Minimal life — smallest genome, 482 protein-coding genes and 43 RNA, discovered in 1995. Don’t know how small one can go, how many are essential for cellular life. Did gene knockouts, but discovered that only way to get there was synthesis. Comparative genomics can only take us so far. Over half of human genome are transposons, that can randomly insert in the cell. If cell survives gene replacement, defined as non-essential, but what’s essential and non-essential depends on context (e.g., sucrose and glucose can keep alive, but one or the other can’t). Knocking out a gene doesn’t tell you whether its function is essential, because there may be redundancy. Questions: could they make a synthetic DNA, and could they boot it up? Longer the genes, more errors, so needed error-correction methods. Discovered that the software could build its own hardware for virii. Thought it would be harder to boot up a full bacterium than a virus. Converted one species into another by reprogramming DNA. Isolated DNA, figured out ways to inject in a related cell. Thought would have to eliminate chromosome in recipient cell, but discovered that enzymatic processes in the cells would do it for them. Cell briefly has both chromosomes, it starts to make new enzymes, including restriction enzymes that chew up the original DNA, and a new cell with the coding of the donor cell. This allowed transplants (2007). They could then start to build up a new organism, piece by piece.

D/ radiodurans: “the ultimate DNA Assembly Machine.” Highly radiation resistant, but couldn’t get it to work outside the cell. Based on yeast, managed to assemble 600,000 base-pair organism, but couldn’t boot it up. Breakthrough was simple in-vitro recombination, with three enzymes, and one-step reaction at 50 degrees centigrade, allowing automation (just synthesized mouse genome). Can imagine robot that can “learn” how to do this, accelerating learning rate. Problem was assembling in a eucharyot, but having problem getting the chromosome from yeast and transplanting into another organism. Discovered that they had to methylate it. Now can modify things with yeast, isolate it, methylate it, and transplant into target organism. DNA synthesis no longer the barrier.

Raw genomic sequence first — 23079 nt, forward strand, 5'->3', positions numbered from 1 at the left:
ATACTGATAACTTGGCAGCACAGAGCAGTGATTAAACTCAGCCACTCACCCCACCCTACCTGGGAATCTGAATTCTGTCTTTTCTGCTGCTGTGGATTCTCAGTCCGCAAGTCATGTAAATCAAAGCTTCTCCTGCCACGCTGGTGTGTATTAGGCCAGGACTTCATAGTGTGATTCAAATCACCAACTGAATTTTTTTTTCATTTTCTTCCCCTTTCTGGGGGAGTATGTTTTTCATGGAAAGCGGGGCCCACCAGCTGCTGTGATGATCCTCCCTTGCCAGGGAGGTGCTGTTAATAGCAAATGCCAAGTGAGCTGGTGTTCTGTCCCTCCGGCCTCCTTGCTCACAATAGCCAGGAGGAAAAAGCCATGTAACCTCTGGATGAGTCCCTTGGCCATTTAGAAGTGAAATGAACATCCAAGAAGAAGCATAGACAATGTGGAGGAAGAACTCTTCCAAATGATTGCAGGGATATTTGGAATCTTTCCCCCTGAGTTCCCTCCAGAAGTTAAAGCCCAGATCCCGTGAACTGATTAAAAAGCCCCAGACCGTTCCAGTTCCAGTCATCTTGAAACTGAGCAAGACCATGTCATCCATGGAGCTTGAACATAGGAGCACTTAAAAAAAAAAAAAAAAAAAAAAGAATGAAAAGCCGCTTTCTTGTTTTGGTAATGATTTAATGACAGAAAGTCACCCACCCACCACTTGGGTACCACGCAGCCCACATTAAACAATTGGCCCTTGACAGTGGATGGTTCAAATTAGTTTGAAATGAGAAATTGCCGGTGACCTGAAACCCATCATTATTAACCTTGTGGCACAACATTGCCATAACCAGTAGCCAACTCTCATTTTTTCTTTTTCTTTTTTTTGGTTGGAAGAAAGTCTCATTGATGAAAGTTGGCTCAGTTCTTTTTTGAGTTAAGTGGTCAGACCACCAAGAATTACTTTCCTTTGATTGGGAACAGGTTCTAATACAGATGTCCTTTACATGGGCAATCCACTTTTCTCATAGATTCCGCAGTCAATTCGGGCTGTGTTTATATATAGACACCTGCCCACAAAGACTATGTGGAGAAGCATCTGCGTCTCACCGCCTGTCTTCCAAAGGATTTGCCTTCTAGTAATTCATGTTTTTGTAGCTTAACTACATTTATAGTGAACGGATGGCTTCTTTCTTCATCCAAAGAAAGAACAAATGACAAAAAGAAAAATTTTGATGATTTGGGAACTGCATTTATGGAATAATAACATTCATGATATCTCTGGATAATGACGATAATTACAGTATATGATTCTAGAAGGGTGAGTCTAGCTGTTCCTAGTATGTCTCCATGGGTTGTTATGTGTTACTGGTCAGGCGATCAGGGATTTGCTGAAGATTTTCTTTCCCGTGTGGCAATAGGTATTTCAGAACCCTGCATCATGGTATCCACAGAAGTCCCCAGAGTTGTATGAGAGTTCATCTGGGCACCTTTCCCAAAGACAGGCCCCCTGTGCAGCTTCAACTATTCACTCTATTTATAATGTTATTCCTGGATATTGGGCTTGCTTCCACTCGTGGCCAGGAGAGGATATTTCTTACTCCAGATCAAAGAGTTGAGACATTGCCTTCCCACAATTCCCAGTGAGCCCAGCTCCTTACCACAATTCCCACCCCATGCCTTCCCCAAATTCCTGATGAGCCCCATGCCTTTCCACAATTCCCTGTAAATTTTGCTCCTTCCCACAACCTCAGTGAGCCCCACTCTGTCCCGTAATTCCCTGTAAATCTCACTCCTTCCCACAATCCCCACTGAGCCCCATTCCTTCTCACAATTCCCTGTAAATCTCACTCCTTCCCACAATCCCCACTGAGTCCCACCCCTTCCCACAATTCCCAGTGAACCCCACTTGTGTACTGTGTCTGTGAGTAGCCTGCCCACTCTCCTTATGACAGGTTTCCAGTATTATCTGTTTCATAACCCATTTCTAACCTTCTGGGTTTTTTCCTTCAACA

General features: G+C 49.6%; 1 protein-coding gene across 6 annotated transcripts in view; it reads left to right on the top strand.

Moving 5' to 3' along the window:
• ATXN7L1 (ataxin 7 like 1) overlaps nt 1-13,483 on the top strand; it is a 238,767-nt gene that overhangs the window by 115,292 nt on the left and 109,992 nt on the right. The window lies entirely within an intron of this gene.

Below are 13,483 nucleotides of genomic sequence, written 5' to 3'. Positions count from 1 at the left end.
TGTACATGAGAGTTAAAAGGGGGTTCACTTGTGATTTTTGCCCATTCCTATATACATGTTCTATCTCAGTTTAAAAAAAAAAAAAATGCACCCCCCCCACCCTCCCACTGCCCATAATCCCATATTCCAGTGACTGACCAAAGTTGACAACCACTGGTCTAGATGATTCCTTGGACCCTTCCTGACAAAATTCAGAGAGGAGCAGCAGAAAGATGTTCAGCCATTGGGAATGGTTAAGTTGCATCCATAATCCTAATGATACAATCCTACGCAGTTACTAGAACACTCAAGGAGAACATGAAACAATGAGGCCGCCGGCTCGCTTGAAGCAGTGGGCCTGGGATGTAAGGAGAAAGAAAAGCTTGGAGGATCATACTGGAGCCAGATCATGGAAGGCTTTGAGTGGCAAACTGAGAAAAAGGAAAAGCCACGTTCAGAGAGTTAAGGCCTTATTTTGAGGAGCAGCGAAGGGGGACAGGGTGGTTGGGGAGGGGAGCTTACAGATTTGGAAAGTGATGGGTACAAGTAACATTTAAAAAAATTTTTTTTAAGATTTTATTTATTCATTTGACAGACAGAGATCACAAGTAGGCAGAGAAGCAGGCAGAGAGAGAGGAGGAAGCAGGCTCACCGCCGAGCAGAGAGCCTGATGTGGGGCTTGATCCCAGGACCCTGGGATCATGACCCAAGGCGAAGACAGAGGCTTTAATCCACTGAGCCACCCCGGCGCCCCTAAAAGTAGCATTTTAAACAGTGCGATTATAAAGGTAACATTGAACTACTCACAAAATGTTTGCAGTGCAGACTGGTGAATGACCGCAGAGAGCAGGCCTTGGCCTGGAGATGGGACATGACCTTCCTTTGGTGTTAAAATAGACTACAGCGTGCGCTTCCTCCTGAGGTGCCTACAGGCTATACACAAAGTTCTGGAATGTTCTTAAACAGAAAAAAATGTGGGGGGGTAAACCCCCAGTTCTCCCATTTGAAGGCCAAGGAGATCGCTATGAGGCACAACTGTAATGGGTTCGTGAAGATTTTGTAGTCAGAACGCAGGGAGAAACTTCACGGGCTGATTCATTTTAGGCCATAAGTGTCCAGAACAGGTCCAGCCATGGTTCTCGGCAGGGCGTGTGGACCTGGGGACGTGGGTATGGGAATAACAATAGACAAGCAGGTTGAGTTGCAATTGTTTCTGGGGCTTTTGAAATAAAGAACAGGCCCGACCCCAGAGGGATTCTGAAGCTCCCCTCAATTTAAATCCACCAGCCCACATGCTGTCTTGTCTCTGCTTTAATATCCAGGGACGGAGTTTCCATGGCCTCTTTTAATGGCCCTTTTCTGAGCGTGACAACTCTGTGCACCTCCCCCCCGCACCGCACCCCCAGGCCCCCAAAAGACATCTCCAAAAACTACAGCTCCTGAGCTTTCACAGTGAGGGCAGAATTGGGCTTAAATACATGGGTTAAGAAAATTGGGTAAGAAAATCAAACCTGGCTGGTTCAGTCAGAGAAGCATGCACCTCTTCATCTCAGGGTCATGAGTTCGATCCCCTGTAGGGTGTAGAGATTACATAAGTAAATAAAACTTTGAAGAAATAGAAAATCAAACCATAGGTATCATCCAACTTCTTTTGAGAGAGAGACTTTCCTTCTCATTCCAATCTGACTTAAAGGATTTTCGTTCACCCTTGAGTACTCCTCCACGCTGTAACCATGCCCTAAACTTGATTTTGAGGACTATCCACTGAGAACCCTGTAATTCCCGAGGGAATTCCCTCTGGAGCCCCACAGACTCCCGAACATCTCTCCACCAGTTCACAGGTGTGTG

Now they’re watermarking the genes with things like quotes from James Joyce (got complaints from his estate for copyright violation). Idea is to put stop-codes in to not overrwrite critical parts.

They’re now up to a millions base pairs, and now that things are automatable, entering a new era. 40 million genes discovered to date, are the design base for the future. Will be able to specify metabolism to design future organisms. Because so much gene diversity, and so few scientists, need more approaches for rapid screening, and pass results on to the humans. select for chemical production, viability, etc.

Could use for mitigating carbon buildup, provide medicine, food, clean water as population grows. Three people alive on the planet for every person in 1946 when he was born, and soon four. Need new approaches. Plants not very productive systems, very limited, but microalgae has good potential (orders of magnitude better for fuel production). Only making ethonol from corn because there is a corn lobby, not because it’s smart. Designing fuels with CO2 as a carbon source. Instead of squeezing cells, getting them to pump the fuel out continuously. Exxon has put $600M on the line to do this. Expect useful economic processes in ten years. Have to design new algae strains to get there, because no natural ones will do the job. Food production for spaceflight very inefficient, but new designs can improve. Totally within the realm of the next few years. Microbial fuel cells also key application, with drinking water as output. Some bacteria use nanowires that can interface with the metal. Also working on reverse vaccinology, focusing on meningitus B and flu. Could help with rapid production of new vaccines, no longer grow them in chicken eggs.